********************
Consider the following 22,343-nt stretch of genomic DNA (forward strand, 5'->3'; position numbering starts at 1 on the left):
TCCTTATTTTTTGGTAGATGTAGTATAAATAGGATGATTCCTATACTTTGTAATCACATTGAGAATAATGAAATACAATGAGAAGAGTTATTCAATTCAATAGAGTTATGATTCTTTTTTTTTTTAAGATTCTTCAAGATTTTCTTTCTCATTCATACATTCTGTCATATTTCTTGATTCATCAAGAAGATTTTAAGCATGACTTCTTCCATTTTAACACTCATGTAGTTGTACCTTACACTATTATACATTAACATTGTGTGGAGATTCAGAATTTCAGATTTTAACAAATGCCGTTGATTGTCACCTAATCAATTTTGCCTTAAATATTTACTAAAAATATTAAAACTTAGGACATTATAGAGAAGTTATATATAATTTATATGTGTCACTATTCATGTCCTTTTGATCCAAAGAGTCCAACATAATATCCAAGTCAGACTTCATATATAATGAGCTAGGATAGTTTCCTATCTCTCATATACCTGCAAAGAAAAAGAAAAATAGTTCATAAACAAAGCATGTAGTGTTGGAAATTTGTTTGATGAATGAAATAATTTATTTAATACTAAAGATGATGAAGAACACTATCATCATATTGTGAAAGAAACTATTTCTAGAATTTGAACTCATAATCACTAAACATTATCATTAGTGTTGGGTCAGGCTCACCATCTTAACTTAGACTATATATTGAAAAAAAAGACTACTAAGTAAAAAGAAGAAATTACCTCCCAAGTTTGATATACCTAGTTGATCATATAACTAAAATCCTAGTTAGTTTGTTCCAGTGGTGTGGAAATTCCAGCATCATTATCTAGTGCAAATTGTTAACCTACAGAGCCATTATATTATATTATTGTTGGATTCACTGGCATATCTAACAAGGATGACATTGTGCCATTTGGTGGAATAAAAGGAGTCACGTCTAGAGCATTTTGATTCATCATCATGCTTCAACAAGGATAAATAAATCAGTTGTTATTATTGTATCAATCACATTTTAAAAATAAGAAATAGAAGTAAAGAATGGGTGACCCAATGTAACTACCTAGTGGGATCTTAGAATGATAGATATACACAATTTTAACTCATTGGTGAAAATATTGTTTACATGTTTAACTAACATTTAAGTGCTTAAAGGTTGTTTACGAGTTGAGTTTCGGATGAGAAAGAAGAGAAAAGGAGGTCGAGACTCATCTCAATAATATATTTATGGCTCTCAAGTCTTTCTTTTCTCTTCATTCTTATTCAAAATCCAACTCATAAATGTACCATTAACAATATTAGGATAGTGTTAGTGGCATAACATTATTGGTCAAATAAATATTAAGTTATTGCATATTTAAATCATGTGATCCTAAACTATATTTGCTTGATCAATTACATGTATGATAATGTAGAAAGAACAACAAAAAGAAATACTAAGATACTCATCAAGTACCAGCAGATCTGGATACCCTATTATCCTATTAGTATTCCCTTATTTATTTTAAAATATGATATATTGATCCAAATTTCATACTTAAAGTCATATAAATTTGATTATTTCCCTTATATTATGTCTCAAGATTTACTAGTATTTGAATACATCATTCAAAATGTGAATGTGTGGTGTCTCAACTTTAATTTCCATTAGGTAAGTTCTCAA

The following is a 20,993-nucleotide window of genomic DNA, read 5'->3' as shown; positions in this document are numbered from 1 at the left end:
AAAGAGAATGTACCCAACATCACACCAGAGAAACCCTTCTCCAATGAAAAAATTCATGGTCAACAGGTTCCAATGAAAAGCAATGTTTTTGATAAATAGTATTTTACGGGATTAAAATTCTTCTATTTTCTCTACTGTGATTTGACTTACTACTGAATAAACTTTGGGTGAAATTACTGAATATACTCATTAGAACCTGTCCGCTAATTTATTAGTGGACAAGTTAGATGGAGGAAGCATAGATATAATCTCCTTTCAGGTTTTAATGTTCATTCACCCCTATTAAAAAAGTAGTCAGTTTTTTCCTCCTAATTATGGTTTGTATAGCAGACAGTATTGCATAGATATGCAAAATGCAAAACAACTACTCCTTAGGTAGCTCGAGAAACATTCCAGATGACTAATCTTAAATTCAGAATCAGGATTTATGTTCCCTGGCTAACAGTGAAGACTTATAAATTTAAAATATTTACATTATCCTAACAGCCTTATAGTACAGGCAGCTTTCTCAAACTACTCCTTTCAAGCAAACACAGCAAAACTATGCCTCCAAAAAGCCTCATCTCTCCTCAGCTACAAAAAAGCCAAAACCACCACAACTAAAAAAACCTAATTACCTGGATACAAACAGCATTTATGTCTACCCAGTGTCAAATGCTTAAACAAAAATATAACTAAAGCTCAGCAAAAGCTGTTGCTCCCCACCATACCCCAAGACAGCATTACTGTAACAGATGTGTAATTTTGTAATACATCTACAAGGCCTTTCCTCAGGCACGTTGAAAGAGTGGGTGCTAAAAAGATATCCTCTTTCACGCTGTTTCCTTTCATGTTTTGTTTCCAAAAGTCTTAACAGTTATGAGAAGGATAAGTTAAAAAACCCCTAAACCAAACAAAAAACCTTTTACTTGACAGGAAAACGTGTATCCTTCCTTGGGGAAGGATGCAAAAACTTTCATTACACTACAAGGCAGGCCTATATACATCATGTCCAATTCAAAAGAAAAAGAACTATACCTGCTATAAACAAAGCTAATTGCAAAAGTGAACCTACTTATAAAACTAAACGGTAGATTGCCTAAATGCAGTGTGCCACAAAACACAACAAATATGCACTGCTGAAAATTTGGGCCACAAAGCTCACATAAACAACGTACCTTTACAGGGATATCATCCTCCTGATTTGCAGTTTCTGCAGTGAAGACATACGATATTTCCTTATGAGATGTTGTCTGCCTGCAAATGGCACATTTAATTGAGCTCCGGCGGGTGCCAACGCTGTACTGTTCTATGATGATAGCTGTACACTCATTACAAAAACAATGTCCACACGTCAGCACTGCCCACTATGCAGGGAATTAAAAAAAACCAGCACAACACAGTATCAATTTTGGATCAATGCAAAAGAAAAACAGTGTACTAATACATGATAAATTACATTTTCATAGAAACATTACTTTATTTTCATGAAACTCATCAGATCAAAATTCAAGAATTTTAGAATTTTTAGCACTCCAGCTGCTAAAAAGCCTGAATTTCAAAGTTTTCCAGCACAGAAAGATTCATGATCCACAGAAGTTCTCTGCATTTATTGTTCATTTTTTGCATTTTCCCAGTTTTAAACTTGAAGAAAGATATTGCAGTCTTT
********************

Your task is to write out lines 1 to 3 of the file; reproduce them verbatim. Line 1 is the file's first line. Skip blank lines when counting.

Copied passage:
Consider the following 22,343-nt stretch of genomic DNA (forward strand, 5'->3'; position numbering starts at 1 on the left):
TCCTTATTTTTTGGTAGATGTAGTATAAATAGGATGATTCCTATACTTTGTAATCACATTGAGAATAATGAAATACAATGAGAAGAGTTATTCAATTCAATAGAGTTATGATTCTTTTTTTTTTTAAGATTCTTCAAGATTTTCTTTCTCATTCATACATTCTGTCATATTTCTTGATTCATCAAGAAGATTTTAAGCATGACTTCTTCCATTTTAACACTCATGTAGTTGTACCTTACACTATTATACATTAACATTGTGTGGAGATTCAGAATTTCAGATTTTAACAAATGCCGTTGATTGTCACCTAATCAATTTTGCCTTAAATATTTACTAAAAATATTAAAACTTAGGACATTATAGAGAAGTTATATATAATTTATATGTGTCACTATTCATGTCCTTTTGATCCAAAGAGTCCAACATAATATCCAAGTCAGACTTCATATATAATGAGCTAGGATAGTTTCCTATCTCTCATATACCTGCAAAGAAAAAGAAAAATAGTTCATAAACAAAGCATGTAGTGTTGGAAATTTGTTTGATGAATGAAATAATTTATTTAATACTAAAGATGATGAAGAACACTATCATCATATTGTGAAAGAAACTATTTCTAGAATTTGAACTCATAATCACTAAACATTATCATTAGTGTTGGGTCAGGCTCACCATCTTAACTTAGACTATATATTGAAAAAAAAGACTACTAAGTAAAAAGAAGAAATTACCTCCCAAGTTTGATATACCTAGTTGATCATATAACTAAAATCCTAGTTAGTTTGTTCCAGTGGTGTGGAAATTCCAGCATCATTATCTAGTGCAAATTGTTAACCTACAGAGCCATTATATTATATTATTGTTGGATTCACTGGCATATCTAACAAGGATGACATTGTGCCATTTGGTGGAATAAAAGGAGTCACGTCTAGAGCATTTTGATTCATCATCATGCTTCAACAAGGATAAATAAATCAGTTGTTATTATTGTATCAATCACATTTTAAAAATAAGAAATAGAAGTAAAGAATGGGTGACCCAATGTAACTACCTAGTGGGATCTTAGAATGATAGATATACACAATTTTAACTCATTGGTGAAAATATTGTTTACATGTTTAACTAACATTTAAGTGCTTAAAGGTTGTTTACGAGTTGAGTTTCGGATGAGAAAGAAGAGAAAAGGAGGTCGAGACTCATCTCAATAATATATTTATGGCTCTCAAGTCTTTCTTTTCTCTTCATTCTTATTCAAAATCCAACTCATAAATGTACCATTAACAATATTAGGATAGTGTTAGTGGCATAACATTATTGGTCAAATAAATATTAAGTTATTGCATATTTAAATCATGTGATCCTAAACTATATTTGCTTGATCAATTACATGTATGATAATGTAGAAAGAACAACAAAAAGAAATACTAAGATACTCATCAAGTACCAGCAGATCTGGATACCCTATTATCCTATTAGTATTCCCTTATTTATTTTAAAATATGATATATTGATCCAAATTTCATACTTAAAGTCATATAAATTTGATTATTTCCCTTATATTATGTCTCAAGATTTACTAGTATTTGAATACATCATTCAAAATGTGAATGTGTGGTGTCTCAACTTTAATTTCCATTAGGTAAGTTCTCAA

The following is a 20,993-nucleotide window of genomic DNA, read 5'->3' as shown; positions in this document are numbered from 1 at the left end: